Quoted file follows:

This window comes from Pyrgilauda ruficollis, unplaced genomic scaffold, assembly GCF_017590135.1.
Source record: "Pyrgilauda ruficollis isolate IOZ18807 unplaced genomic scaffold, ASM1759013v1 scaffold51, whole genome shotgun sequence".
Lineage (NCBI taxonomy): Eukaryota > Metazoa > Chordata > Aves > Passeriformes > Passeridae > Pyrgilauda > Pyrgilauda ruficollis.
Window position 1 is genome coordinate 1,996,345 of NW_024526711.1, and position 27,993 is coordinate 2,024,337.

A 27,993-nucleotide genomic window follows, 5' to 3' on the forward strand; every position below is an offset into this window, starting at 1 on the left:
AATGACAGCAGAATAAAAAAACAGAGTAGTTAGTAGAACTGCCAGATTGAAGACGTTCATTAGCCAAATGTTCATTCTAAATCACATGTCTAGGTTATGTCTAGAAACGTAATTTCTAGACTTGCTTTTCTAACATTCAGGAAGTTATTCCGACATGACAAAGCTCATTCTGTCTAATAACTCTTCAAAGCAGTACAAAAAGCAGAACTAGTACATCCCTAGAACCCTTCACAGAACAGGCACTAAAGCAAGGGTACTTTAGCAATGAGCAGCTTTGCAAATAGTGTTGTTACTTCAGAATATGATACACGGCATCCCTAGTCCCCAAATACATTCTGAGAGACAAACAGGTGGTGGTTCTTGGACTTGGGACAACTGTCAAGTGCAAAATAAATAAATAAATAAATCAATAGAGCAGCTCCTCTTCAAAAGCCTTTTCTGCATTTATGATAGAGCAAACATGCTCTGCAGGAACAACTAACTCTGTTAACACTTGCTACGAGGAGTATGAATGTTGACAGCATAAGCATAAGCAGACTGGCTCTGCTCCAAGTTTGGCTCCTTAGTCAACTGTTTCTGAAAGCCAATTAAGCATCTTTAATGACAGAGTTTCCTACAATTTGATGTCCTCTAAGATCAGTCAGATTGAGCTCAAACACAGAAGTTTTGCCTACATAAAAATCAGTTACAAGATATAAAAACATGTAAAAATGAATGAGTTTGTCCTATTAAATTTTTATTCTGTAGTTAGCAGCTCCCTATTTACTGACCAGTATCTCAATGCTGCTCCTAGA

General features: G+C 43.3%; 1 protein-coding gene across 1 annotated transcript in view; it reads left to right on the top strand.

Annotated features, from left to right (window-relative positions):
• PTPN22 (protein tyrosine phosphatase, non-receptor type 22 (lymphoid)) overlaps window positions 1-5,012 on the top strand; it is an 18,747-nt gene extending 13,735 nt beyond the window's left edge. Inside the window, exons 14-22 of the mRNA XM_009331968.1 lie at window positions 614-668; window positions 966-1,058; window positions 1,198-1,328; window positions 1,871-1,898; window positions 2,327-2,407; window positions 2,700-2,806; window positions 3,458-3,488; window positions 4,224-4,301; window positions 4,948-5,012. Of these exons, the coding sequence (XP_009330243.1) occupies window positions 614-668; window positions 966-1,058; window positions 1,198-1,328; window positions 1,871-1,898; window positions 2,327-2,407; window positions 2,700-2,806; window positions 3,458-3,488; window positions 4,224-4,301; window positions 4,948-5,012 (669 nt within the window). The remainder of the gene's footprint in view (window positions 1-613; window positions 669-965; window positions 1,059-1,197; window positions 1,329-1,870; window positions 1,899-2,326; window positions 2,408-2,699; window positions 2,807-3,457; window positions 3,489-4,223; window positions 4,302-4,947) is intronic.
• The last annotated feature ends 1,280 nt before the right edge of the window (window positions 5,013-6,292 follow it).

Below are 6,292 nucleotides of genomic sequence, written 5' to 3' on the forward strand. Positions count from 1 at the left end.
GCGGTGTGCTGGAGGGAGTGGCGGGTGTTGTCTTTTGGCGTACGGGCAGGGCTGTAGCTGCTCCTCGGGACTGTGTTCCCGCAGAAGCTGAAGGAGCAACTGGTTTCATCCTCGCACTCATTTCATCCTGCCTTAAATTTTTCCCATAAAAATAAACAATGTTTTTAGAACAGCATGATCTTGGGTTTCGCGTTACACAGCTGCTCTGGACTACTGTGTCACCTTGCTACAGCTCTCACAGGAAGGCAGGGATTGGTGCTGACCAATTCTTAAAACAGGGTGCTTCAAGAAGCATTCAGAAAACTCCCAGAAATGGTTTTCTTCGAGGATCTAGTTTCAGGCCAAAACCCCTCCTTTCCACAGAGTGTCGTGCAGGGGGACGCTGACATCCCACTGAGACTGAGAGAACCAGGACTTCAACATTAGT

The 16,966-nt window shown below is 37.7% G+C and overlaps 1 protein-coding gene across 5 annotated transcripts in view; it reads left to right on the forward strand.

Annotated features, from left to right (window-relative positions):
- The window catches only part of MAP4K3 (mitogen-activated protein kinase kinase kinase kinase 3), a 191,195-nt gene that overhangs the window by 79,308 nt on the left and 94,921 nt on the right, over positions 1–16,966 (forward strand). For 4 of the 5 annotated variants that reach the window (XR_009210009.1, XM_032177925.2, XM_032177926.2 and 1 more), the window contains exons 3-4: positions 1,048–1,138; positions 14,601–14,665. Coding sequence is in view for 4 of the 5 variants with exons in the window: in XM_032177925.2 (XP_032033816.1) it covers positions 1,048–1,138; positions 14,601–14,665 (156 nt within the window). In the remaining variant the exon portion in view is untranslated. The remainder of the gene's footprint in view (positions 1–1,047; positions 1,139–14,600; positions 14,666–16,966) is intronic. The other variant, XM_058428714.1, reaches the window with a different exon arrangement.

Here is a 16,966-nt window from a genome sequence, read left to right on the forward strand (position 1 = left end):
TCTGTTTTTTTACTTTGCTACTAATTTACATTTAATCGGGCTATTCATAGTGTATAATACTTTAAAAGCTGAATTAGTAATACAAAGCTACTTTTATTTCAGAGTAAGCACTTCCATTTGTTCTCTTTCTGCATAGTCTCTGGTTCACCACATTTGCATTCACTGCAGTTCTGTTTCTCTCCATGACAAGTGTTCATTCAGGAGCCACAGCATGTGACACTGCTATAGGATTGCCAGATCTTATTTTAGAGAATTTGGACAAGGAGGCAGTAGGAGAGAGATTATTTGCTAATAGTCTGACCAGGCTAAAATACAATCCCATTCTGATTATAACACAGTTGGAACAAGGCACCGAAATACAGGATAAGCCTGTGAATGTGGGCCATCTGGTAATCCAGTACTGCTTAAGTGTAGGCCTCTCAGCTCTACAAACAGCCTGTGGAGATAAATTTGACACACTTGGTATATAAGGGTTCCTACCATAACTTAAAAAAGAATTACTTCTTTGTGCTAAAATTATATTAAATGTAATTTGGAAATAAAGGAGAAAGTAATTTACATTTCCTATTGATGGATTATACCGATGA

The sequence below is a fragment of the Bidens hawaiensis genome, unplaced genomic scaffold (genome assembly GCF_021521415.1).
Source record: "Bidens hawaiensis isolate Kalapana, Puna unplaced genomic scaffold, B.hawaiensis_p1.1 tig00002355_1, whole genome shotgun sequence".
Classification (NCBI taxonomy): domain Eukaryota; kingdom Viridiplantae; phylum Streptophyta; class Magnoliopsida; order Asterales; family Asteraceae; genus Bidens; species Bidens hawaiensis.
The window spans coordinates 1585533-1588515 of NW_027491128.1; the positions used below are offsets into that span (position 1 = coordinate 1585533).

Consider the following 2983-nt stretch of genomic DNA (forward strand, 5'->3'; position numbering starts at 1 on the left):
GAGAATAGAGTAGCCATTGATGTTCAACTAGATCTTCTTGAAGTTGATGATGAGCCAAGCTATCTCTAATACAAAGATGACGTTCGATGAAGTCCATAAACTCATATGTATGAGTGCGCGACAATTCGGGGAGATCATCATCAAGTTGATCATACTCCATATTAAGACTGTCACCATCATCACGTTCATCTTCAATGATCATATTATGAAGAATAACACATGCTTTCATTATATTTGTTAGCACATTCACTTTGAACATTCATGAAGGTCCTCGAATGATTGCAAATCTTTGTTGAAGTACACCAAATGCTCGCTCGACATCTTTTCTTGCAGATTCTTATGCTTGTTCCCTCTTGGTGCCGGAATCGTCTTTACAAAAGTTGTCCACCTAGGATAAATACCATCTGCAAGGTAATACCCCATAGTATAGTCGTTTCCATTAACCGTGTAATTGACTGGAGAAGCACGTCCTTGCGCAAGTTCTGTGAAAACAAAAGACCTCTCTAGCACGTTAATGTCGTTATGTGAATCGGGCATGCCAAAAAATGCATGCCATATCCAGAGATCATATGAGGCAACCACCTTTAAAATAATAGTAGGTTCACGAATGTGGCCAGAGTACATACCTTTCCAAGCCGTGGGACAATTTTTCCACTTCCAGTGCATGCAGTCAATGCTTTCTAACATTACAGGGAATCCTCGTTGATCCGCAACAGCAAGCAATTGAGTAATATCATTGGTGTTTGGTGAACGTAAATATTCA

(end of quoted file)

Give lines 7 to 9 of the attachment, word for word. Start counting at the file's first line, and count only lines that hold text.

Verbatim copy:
General features: G+C 43.3%; 1 protein-coding gene across 1 annotated transcript in view; it reads left to right on the top strand.

Annotated features, from left to right (window-relative positions):
• PTPN22 (protein tyrosine phosphatase, non-receptor type 22 (lymphoid)) overlaps window positions 1-5,012 on the top strand; it is an 18,747-nt gene extending 13,735 nt beyond the window's left edge. Inside the window, exons 14-22 of the mRNA XM_009331968.1 lie at window positions 614-668; window positions 966-1,058; window positions 1,198-1,328; window positions 1,871-1,898; window positions 2,327-2,407; window positions 2,700-2,806; window positions 3,458-3,488; window positions 4,224-4,301; window positions 4,948-5,012. Of these exons, the coding sequence (XP_009330243.1) occupies window positions 614-668; window positions 966-1,058; window positions 1,198-1,328; window positions 1,871-1,898; window positions 2,327-2,407; window positions 2,700-2,806; window positions 3,458-3,488; window positions 4,224-4,301; window positions 4,948-5,012 (669 nt within the window). The remainder of the gene's footprint in view (window positions 1-613; window positions 669-965; window positions 1,059-1,197; window positions 1,329-1,870; window positions 1,899-2,326; window positions 2,408-2,699; window positions 2,807-3,457; window positions 3,489-4,223; window positions 4,302-4,947) is intronic.